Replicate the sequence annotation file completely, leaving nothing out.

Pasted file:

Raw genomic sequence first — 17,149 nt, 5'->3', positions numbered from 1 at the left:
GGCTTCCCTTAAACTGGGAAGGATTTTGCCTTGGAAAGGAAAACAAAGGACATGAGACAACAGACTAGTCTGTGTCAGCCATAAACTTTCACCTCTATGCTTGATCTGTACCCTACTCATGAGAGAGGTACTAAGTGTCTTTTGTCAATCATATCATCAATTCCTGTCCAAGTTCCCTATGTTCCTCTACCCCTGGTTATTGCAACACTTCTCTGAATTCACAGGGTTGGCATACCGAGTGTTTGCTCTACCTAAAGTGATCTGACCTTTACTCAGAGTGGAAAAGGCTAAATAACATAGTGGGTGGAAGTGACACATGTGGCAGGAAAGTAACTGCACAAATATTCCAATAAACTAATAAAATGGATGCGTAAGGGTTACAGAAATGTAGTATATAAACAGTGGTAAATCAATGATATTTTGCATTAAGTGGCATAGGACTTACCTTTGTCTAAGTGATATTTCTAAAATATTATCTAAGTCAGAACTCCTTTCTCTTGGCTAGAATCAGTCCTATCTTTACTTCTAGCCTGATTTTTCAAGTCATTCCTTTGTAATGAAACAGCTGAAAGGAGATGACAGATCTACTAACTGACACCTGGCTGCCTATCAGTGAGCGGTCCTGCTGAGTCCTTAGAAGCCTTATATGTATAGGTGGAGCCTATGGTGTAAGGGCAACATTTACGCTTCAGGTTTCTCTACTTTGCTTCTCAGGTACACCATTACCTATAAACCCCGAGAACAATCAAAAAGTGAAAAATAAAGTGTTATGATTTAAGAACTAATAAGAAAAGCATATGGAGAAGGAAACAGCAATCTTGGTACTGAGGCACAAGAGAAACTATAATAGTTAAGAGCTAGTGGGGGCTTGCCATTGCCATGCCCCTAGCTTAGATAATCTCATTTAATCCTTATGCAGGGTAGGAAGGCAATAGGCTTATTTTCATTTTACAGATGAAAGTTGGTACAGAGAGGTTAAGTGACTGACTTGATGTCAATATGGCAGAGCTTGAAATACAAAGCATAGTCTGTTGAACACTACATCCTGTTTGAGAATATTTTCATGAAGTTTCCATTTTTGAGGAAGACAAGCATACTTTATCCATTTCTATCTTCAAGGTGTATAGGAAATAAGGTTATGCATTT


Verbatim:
Raw genomic sequence first — 17,149 nt, 5'->3', positions numbered from 1 at the left:
GGCTTCCCTTAAACTGGGAAGGATTTTGCCTTGGAAAGGAAAACAAAGGACATGAGACAACAGACTAGTCTGTGTCAGCCATAAACTTTCACCTCTATGCTTGATCTGTACCCTACTCATGAGAGAGGTACTAAGTGTCTTTTGTCAATCATATCATCAATTCCTGTCCAAGTTCCCTATGTTCCTCTACCCCTGGTTATTGCAACACTTCTCTGAATTCACAGGGTTGGCATACCGAGTGTTTGCTCTACCTAAAGTGATCTGACCTTTACTCAGAGTGGAAAAGGCTAAATAACATAGTGGGTGGAAGTGACACATGTGGCAGGAAAGTAACTGCACAAATATTCCAATAAACTAATAAAATGGATGCGTAAGGGTTACAGAAATGTAGTATATAAACAGTGGTAAATCAATGATATTTTGCATTAAGTGGCATAGGACTTACCTTTGTCTAAGTGATATTTCTAAAATATTATCTAAGTCAGAACTCCTTTCTCTTGGCTAGAATCAGTCCTATCTTTACTTCTAGCCTGATTTTTCAAGTCATTCCTTTGTAATGAAACAGCTGAAAGGAGATGACAGATCTACTAACTGACACCTGGCTGCCTATCAGTGAGCGGTCCTGCTGAGTCCTTAGAAGCCTTATATGTATAGGTGGAGCCTATGGTGTAAGGGCAACATTTACGCTTCAGGTTTCTCTACTTTGCTTCTCAGGTACACCATTACCTATAAACCCCGAGAACAATCAAAAAGTGAAAAATAAAGTGTTATGATTTAAGAACTAATAAGAAAAGCATATGGAGAAGGAAACAGCAATCTTGGTACTGAGGCACAAGAGAAACTATAATAGTTAAGAGCTAGTGGGGGCTTGCCATTGCCATGCCCCTAGCTTAGATAATCTCATTTAATCCTTATGCAGGGTAGGAAGGCAATAGGCTTATTTTCATTTTACAGATGAAAGTTGGTACAGAGAGGTTAAGTGACTGACTTGATGTCAATATGGCAGAGCTTGAAATACAAAGCATAGTCTGTTGAACACTACATCCTGTTTGAGAATATTTTCATGAAGTTTCCATTTTTGAGGAAGACAAGCATACTTTATCCATTTCTATCTTCAAGGTGTATAGGAAATAAGGTTATGCATTT